Market Phase Cycle™ Investing Strategy
Cross Another Concern Off – Moderating Inflation Facilitates Premium Valuations
The most important factors that drive valuation multiples for individual companies surround a company’s earnings growth potential. As we have highlighted in recent editions of the Market Phase Cycle, earnings growth remains robust.
But there are two other key factors that impact market valuation: investor tax rates and inflation.
Investor tax rates in the US are highly unlikely to rise during the current administration, and this is supportive of valuations. However, inflation has been rising from 2015 lows through early 2017. Recently, these inflationary pressures have moderated, and low inflation rates help support premium valuations.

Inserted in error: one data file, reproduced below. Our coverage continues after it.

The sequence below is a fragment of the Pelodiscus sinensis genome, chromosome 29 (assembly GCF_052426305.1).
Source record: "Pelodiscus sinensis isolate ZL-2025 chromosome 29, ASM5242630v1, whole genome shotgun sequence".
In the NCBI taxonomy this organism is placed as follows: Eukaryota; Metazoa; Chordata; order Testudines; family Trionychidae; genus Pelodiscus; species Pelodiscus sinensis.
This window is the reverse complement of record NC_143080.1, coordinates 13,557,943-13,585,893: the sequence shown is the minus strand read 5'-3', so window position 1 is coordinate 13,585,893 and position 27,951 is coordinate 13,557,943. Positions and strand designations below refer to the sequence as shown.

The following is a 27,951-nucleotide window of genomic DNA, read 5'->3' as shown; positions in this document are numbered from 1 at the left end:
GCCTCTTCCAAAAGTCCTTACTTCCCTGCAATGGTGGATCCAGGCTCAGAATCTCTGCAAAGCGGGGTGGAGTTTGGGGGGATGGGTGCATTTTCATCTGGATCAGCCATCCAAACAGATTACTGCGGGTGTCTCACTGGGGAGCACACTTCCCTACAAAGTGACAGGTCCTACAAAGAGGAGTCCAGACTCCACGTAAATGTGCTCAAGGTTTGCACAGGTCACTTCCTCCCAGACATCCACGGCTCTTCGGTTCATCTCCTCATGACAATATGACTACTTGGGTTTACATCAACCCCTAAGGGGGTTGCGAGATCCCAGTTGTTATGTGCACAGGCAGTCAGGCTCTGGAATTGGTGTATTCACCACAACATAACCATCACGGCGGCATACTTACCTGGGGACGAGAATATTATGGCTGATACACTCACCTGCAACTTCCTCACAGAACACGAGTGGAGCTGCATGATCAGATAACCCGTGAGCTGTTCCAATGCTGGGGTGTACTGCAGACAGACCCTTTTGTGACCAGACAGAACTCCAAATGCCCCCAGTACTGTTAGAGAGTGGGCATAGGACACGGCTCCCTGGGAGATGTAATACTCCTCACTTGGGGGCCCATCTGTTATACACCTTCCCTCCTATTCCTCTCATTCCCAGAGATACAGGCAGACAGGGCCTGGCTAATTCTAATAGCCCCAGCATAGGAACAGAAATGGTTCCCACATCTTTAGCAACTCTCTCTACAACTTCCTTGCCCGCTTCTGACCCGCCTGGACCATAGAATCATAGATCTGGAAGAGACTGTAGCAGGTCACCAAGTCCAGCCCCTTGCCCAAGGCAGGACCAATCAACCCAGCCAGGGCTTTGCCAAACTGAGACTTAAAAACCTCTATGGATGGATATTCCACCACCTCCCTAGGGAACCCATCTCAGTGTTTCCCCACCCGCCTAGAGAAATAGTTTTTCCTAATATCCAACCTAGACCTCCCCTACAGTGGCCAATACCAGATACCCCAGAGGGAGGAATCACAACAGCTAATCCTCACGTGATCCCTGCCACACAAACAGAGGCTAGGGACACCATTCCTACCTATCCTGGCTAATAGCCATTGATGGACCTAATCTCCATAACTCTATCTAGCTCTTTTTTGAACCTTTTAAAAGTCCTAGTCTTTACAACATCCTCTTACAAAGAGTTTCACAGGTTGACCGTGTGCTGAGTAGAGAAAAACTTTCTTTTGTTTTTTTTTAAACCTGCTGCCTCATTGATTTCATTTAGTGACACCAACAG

The combination of low inflation and tax rates and positively
trending earnings growth helps justify market upside.
Investor sentiment remains neutral, opening buying opportunities
Short-term and medium-term sentiment indicators, including investor equity allocation, correlation, and fund flows have all remained closer to historic averages since sentiment moderated in April. In a momentum market, this presents a buying opportunity.
Fundamental indicators point to earnings growth and fundamental growth trends that drive a momentum market
Strong management execution is driving forecasts for earnings growth in 2017 and beyond. Growing management confidence about investing in growth is also translating into actual signals of increased investment. The market is pricing in a rebound in ROA’ and Asset’ growth, meaning the market is fully valued, but if companies can deliver on earnings growth, it could be a catalyst for further equity upside.
Credit risk is moderating after having shown reasons for concern
In recent quarters, negative trends in the senior loan survey, debt maturity headwalls for smaller-cap companies, and write-off trends had flagged reasons for concern heading into 2018. However, all these factors have seen improvements in the past two quarters, reducing the risk of a credit-driven equity sell-off.